Department of the Environment

About us | Contact us | Publications

Header imagesHeader imagesHeader images



Key departmental publications, e.g. annual reports, budget papers and program guidelines are available in our online archive.

Much of the material listed on these archived web pages has been superseded, or served a particular purpose at a particular time. It may contain references to activities or policies that have no current application. Many archived documents may link to web pages that have moved or no longer exist, or may refer to other documents that are no longer available.

NSW Coastline Management Manual

New South Wales Government
September 1990

ISBN 0730575063

Apendix A: NSW Coastline Hazard Policy

In June 1988 Cabinet adopted a Coastline Hazard Policy involving:

a) provision, under the proposed Coastline Hazard program, of financial and technical assistance to local government on the basis of 1:1 subsidy, (1 State : 1 Council);

b) production of a Manual to assist local government in dealing with coastline hazards and with new coastline development proposals;

c) amendment of the appropriate Act to provide Councils and other public authorities and their staff with immunity from liability in respect of advice provided or acts done in good faith in respect of coastline hazard matters, provided they follow the principles set down in the Manual; and

d) amendment of appropriate Acts to allow Councils and other authorities to provide rate relief in respect of vacant land which cannot be developed because of planning decisions made in response to coastal hazards caused by oceanic processes.

In more detail, the Policy adopted is set out below.


The coastline of NSW is under constant attack from the natural forces of the wind and waves. Consequently, much development is under threat from the hazards of erosion and recession of the coastline, and from inundation by the ocean.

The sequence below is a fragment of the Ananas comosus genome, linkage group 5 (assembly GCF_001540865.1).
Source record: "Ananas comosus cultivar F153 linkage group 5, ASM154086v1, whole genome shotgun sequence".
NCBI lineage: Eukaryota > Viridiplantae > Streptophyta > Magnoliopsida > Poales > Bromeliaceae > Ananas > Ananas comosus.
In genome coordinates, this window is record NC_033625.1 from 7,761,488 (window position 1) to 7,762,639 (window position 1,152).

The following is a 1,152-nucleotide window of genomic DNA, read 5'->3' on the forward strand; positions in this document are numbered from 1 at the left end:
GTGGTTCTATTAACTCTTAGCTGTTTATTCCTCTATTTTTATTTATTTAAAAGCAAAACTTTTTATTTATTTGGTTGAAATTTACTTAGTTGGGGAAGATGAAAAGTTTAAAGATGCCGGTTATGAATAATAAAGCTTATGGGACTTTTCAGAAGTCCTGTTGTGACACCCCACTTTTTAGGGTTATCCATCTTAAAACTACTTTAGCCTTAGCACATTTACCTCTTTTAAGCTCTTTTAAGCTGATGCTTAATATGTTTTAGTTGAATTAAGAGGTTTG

In many places, beaches are receding at a significant rate, with implications both for existing development and for the siting of future development. Recession of the coastline may also result in the loss, not only of beaches but of public reserves and facilities along with a uniquely Australian landscape.

The situation is being exacerbated by the "greenhouse" effect which, inter alia, involves an increase in average world temperature, a consequent expansion of water in the upper layers of the ocean and a world wide sea level rise which is already being recorded in Australia.

Construction of protective works is not necessarily the solution to coastal hazards, as in many cases these can cause loss of the beach amenity, and can have adverse impacts on other parts of the coastline. The answer, where existing development is at risk, lies in an understanding of the forces at work and the application of management measures appropriate to the situation. Elsewhere, pre-planning should aim at ensuring that any development will be compatible with the degree of hazard.

The Government is concerned that much coastline development has in the past occurred in ignorance of, or without regard to, its potential for damage or inundation by storm seas, or the less obvious, but inevitable effects of coastline recession. The Government therefore desires that the coastline be managed in an integrated fashion so that its natural and man-made values will be conserved for posterity, but with regard to the legitimate needs of society to enjoy, occupy and use coastal areas.

Policy Statement

The primary objective of the Coastline Hazard Policy is to reduce the impact of coastal hazards on individual owners and occupiers, and to reduce private and public losses resulting from natural coastal forces. Consequently, it is the policy of the NSW Government that:

Implementation Strategy

1. The Government intends to lead by example. It therefore requires all government departments, authorities and instrumentalities to comply with the Policy, its spirit and this implementation strategy.

2. Authorities must have regard to social, economic and ecological considerations, as well as the potential impact of oceanic process on proposals and the impact of proposals on oceanic processes.

3. Management of the coastal zone is, primarily, the responsibility of local government, in accordance with its normal responsibilities for local planning and development control. This responsibility is to be discharged through the preparation and implementation of plans of management in the manner depicted hereunder.

4. The State Government will provide, through the Coastline Hazard Program, financial assistance for: